OBJECTIVE: The authors determined the rates and patterns of violence
toward persons by psychiatric patients before admission to the inpatient
service of the Payne Whitney Clinic and determined which factors were
associated with a greater risk of violence. METHOD: During hospitalization,
763 patients were interviewed by a research assistant using a structured
interview instrument. The interviewer inquired about demographic and
socioeconomic information and about history of violence and alcohol and
drug use. RESULTS: Having physically attacked another person in the month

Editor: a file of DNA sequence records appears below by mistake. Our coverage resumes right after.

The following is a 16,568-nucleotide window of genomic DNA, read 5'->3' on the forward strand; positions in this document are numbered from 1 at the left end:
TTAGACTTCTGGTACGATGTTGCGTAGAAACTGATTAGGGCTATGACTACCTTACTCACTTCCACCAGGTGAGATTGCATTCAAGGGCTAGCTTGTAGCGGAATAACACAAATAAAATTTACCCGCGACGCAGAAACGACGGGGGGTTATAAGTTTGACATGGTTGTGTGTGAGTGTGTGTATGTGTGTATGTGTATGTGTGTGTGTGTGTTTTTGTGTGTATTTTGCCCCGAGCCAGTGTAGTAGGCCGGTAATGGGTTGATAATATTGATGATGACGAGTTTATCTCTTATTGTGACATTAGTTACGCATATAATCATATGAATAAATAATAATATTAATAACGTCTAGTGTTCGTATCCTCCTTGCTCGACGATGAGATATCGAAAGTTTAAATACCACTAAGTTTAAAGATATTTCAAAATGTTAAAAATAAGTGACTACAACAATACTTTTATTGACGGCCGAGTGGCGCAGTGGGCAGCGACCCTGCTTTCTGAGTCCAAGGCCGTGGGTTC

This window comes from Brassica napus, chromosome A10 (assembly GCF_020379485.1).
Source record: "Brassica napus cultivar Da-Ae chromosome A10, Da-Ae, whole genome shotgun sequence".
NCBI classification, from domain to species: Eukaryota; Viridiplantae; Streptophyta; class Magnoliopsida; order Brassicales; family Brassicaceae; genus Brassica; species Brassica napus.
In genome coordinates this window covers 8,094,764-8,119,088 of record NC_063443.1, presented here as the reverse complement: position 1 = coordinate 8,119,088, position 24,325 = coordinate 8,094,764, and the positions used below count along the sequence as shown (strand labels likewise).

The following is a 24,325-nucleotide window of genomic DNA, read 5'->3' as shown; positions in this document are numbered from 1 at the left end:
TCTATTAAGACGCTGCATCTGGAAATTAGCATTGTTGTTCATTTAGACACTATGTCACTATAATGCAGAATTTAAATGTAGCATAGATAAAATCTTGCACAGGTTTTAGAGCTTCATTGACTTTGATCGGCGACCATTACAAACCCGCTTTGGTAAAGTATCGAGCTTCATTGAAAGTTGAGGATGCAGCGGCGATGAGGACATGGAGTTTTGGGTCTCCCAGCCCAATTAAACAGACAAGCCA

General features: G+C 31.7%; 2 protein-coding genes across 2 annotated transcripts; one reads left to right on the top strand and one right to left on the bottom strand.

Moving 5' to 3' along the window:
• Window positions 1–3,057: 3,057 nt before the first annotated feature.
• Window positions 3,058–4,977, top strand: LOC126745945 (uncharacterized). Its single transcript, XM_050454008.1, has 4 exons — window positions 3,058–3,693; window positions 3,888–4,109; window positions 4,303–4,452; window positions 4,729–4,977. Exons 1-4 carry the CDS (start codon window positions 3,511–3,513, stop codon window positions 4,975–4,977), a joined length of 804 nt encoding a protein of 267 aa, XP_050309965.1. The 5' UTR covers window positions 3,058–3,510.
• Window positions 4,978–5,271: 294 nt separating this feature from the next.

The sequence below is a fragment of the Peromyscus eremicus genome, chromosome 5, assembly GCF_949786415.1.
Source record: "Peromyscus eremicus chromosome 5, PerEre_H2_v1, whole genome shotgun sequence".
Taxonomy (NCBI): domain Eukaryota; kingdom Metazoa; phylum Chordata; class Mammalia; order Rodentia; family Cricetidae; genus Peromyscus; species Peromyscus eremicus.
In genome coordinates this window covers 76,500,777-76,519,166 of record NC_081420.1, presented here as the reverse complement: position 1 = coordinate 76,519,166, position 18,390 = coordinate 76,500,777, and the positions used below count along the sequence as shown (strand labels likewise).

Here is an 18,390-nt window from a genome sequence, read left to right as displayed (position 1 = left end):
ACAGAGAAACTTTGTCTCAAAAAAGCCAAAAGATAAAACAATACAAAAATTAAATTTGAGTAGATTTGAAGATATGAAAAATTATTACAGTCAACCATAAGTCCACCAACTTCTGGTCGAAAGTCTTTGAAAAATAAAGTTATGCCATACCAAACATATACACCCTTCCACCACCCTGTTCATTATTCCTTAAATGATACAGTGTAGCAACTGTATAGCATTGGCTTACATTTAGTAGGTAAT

before admission was equally likely among male (13.6%) and female (14.7%)
patients. The patterns of violence were similar for men and women in terms
of target, severity of injuries, use of a weapon, and place of occurrence.
Univariate analyses showed that only youth was associated with violence for
male patients, while youth, low socioeconomic status, substance abuse, and
axis II pathology were associated with a greater risk of violence for
female patients. Logistic regression analyses showed that recent cocaine
use was significantly associated with violence by female patients when age,
socioeconomic status, and axis II pathology were controlled for. For male
patients, recent heroin use was related to a greater risk of violence.
CONCLUSIONS: The frequency of violence by female patients was 150% higher
than it was in a study at the Payne Whitney Clinic a decade ago. The
frequency of violence by male patients was 50% higher than it was a decade
ago. In the current study, substance abuse was associated with greater risk
of violence by patients.